This novel recounts a war between the fictional country of Ectabane and what's implied, but not explicitly stated to be, France. It follows many different characters from both sides. There are battles, slavery, a lot of rape, torture, and churches being destroyed. 

Reading this book is like crawling through mud made of dirt, blood, piss, and semen. There's very little plot. It's more a barrage of horrible vignettes and images. One part that sticks out the most to me is a scene where a young boy in a brothel is forced to have sex with a dog for the entertainment of the brothel's patrons. This was very difficult to get through. 

Guyotat apparently based this novel on his experiences during the Algerian War for Independence. He was a French soldier but ended up siding with the Algerians for which he was imprisoned. A large chunk of this novel apparently came from the hallucinations he experienced while he was in prison. It shows. 

I'm making it sound like I didn't like this novel, and I'm not sure saying I "like" it is the correct way to put it. It's one of the most intense things I've ever read. The prose is amazingly crafted, even in the French to English translation.  That's why it was such a mentally exhausting experience to read. I've heard that Guyotat's Eden Eden Eden is even more intense. I'll read that at some point, but I need sometime to recover from this one. 

This is an incredible book, and it's a shame the English translation is out of print. I hope either a new translation or a re-release of this one will be done in the near future.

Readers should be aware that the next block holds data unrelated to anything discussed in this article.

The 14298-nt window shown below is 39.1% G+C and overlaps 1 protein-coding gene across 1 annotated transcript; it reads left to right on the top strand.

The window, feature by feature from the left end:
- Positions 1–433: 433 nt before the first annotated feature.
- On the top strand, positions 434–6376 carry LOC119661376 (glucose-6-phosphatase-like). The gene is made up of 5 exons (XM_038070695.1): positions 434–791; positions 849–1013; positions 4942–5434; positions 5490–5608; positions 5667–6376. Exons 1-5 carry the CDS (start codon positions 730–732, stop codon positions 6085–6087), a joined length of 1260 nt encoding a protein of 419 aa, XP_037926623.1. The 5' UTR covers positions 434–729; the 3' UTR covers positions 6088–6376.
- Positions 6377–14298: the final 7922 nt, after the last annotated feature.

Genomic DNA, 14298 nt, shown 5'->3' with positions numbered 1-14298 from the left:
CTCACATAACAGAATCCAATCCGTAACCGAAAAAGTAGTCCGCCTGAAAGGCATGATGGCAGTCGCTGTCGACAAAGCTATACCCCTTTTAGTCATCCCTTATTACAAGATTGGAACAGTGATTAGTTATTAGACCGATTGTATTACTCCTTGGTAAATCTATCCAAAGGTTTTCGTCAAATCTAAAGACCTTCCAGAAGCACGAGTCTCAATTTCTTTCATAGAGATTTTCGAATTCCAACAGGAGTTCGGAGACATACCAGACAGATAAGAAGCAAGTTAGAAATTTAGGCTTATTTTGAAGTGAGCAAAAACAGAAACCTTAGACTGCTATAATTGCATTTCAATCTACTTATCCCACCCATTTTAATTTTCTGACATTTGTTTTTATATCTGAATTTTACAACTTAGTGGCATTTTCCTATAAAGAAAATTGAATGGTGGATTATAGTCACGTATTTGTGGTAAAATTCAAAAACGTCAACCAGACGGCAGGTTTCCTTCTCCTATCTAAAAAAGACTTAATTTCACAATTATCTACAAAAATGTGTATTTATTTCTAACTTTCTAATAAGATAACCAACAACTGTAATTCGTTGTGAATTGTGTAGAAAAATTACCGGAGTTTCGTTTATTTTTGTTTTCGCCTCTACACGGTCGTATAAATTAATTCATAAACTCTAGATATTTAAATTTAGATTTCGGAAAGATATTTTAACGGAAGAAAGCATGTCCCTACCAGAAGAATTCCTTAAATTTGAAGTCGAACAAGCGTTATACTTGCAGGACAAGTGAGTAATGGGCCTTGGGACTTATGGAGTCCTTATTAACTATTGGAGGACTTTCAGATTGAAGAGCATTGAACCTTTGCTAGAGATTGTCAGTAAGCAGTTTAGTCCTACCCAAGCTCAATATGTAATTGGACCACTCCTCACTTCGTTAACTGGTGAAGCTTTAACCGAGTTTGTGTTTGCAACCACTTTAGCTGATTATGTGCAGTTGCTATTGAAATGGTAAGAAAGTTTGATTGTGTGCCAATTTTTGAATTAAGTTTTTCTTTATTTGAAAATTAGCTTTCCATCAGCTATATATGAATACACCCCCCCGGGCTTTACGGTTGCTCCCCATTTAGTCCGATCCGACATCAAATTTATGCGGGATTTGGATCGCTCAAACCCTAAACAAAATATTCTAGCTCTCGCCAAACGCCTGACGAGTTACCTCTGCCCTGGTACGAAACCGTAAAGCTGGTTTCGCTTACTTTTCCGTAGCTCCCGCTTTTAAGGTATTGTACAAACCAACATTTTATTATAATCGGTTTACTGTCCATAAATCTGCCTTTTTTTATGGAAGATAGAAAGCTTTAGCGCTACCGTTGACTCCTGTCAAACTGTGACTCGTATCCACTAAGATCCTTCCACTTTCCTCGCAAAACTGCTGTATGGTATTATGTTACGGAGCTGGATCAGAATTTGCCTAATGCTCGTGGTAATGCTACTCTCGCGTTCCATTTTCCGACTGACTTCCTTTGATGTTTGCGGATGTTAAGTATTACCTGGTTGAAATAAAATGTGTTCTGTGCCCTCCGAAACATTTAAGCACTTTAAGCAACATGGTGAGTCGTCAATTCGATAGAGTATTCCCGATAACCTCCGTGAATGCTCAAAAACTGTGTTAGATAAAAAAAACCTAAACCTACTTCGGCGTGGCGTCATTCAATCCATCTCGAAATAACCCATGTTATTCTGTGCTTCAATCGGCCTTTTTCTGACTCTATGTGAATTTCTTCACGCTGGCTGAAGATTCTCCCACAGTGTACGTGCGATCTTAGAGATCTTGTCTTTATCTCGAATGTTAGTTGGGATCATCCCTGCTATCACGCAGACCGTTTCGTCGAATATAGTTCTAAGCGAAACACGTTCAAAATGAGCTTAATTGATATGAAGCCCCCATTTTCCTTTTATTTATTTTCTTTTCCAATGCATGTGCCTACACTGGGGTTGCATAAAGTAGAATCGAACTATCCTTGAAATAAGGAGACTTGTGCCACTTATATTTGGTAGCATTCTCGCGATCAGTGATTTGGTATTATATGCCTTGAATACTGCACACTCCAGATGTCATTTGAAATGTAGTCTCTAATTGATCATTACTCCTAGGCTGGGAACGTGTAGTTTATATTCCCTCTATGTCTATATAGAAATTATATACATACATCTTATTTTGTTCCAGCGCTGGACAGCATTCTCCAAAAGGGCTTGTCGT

Buy Tomb for 500,000 Soldiers by Pierre Guyotat here.

Saturday, June 24, 2017

GUEST POST: On Willpower by Ann Sterzinger

Hey kids, I've got a special treat for you today! You may know Ann Sterzinger from the reviews of her novels, The Talkative Corpse and NVSQVAM (nowhere), that I've done on here. Recently, Sterzinger decided to branch out and write a book about fitness. Like diet and exercise, not me fitness boot up your ass. 

I'll be reviewing Disaster Fitness: Make Your Demons Do the Work over at Cultured Vultures within the next few weeks. To tide you over while you're waiting with your hand on your dick/pussy, here's Sterzinger on the nature of willpower and how her book will help you direct it. Yes, she's selling you shit, but I like the shit she's selling, so I'm hosting this for her. I'm nice like that. So be sure to check out her book, and maybe you can stop looking like half-melted ice cream.

Disclaimer: The opinions expressed below are Ann Sterzinger's and not mine. If they cause you to fly into a homicidal rage, track her down and not me. 

Hi! I’m Ann Sterzinger, a novelist who somehow stays normal sized despite spending eternities sitting on my butt writing. I’m also certifiably mental; I should look like the comic book guy from the Simpsons, right? But nope, I’m 42 and people still won’t take me seriously, because I kind of look like a kid.

At a certain point I realized that if I figure out how I manage to do this, I can tell other people how to do it too. So I eventually managed to quit looking down my nose at self-help authors for long enough to write it all down.

Here’s the basic realization I came to: The most valuable commodity a person has is not time—it’s willpower. Especially if you’re a crazy person who wants to get in shape.

As proud as you are when you manage to white-knuckle it through a workout you hate and a diet that makes you suicidal, teh science mans have announced that you have only got so much willpower to spend each day, and then your brain cracks under the stress.

It makes intuitive sense. Think of how many days go like this for you:

You dragged yourself out of bed to work out this morning, you were nice to your ass-hat coworkers, and you ate a salad for lunch—but that last bullshit project that came in at work was the last straw. Trouble ensues. Cheesecake goes down the hatch. Whiskey shots get pounded.

Are you going to get up early and work out tomorrow? Giant bowl of nope, you say! Fool me once!

But imagine this: what if you could stop pouring that giant chunk of your daily willpower into your fitness plan?